Spruce Goose, or 747?
A brief rant by Ian Lurie
Why am I talking to you about airplanes?
This isn’t really a story about airplanes. Actually, it’s a story about form, function, and how they fit together. Follow along, and you’ll see what I mean.
The Spruce Goose: Cool, But No Splash
The Spruce Goose is one of the coolest man-made objects you will ever see. It’s HUGE, first of all. And it’s built completely of wood. It’s hard not to let your jaw drop, just a little, when you walk into its hangar and realize that you’re still 100 feet away, but you feel like an ant. And it flies. At least it did. Once.
Therein lies the problem. While Howard Hughes’s brainchild is visually stunning (not pretty, mind you, but definitely stunning), and a technical achievement (built completely of wood) it’s flown about 1 mile since it was finished 55 years ago. It cost a lot, in 1940s dollars, but it never carried any people, machines, supplies, or anything else. Now it’s just a tourist attraction. All form, and no function.
The 747: Goes the Distance
Boeing’s 747, on the other hand, was built using existing technologies (and a few new ones). Boeing changed the way it built aircraft – its process – to ensure that the 747 would be ideal for its role: Carry lots of stuff (people, boxes, or both) to lots of places, as safely and efficiently as possible. Nothing spectacular, or exciting.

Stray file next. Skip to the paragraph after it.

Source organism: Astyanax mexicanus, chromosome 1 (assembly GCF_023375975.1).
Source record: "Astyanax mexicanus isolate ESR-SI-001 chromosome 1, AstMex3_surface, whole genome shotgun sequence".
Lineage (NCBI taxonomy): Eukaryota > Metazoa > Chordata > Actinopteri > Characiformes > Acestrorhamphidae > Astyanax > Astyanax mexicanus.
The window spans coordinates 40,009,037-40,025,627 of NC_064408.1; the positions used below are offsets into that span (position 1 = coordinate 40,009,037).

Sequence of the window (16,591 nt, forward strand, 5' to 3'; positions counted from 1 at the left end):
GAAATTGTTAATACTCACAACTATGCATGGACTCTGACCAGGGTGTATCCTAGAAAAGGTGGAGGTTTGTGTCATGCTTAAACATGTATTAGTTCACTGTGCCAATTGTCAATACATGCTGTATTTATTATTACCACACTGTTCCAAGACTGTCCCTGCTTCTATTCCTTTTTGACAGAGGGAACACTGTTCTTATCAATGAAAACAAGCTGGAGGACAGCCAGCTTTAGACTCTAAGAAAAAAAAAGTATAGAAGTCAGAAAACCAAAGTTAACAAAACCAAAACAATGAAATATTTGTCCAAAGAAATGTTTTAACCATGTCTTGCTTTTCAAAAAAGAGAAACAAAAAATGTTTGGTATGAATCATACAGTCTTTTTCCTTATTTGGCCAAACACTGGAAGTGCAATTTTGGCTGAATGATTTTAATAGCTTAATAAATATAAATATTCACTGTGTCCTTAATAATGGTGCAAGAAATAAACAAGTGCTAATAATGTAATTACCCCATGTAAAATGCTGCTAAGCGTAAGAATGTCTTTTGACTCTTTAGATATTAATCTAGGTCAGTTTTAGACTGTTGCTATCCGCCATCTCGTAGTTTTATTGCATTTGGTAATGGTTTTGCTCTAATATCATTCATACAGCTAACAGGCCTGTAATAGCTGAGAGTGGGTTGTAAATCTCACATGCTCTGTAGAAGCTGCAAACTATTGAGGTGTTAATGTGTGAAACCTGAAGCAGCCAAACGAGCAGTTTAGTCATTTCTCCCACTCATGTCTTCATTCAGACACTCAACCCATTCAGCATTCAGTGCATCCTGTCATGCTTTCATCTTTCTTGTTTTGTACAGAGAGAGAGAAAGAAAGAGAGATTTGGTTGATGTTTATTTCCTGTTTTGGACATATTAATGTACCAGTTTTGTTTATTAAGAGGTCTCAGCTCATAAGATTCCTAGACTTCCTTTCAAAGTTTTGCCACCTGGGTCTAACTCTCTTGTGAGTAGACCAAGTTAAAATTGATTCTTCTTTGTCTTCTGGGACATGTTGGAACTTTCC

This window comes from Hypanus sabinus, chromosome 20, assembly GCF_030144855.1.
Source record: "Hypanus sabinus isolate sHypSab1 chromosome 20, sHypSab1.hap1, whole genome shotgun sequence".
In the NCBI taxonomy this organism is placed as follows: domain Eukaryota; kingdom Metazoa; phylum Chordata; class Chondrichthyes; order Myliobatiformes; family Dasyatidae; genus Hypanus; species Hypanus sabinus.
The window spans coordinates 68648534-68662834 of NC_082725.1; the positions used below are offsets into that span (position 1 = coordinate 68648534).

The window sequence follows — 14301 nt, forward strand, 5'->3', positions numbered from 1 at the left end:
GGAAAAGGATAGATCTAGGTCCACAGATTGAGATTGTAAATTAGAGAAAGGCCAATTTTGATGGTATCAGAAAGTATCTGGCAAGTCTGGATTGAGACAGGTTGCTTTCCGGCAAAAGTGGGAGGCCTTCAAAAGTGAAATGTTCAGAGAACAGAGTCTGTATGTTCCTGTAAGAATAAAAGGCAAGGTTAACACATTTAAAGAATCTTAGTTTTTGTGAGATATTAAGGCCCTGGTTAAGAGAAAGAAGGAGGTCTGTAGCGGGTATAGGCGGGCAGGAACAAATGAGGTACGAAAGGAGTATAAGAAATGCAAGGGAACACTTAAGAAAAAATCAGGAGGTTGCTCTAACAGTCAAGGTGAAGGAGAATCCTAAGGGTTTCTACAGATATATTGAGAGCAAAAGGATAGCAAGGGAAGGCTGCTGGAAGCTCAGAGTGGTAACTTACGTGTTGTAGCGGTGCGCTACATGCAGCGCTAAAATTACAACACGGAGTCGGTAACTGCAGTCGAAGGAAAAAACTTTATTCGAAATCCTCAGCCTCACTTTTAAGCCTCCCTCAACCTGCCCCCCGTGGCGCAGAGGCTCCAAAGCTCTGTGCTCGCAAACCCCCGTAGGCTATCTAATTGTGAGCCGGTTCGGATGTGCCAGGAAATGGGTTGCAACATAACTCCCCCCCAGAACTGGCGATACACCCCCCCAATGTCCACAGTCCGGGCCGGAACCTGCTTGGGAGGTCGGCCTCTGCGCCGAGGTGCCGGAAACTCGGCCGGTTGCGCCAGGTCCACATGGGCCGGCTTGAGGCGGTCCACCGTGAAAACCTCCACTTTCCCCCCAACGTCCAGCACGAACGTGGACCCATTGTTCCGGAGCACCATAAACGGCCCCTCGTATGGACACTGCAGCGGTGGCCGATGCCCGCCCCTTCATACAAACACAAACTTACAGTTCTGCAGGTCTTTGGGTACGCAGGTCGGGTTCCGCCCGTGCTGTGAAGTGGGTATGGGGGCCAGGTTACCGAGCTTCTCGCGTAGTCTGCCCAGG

But the 747 is one of the most successful haulers of people and goods ever created. It carries everything from toddlers to tanks from one end of the world to the other. And companies continue to modify the 747 to fulfill new roles – great design spawned a truly versatile tool.
Best of all? It looks good, too. A 747 slowly lifting off a runway is a spectacular, somehow graceful sight. It fulfills its purpose, and that makes it beautiful. Lots of function, and form, too.
The Moral: 747s for the World Wide Web
At Portent, we build great web sites: Efficient, functional and sleek, our web sites do what you want them to, and adapt to new roles. And they look good precisely because they’re built for their mission, whatever that mission may be.
Look through our web site, read what our clients say about us, and then you’ll see: We strive to build you a 747, for the Web.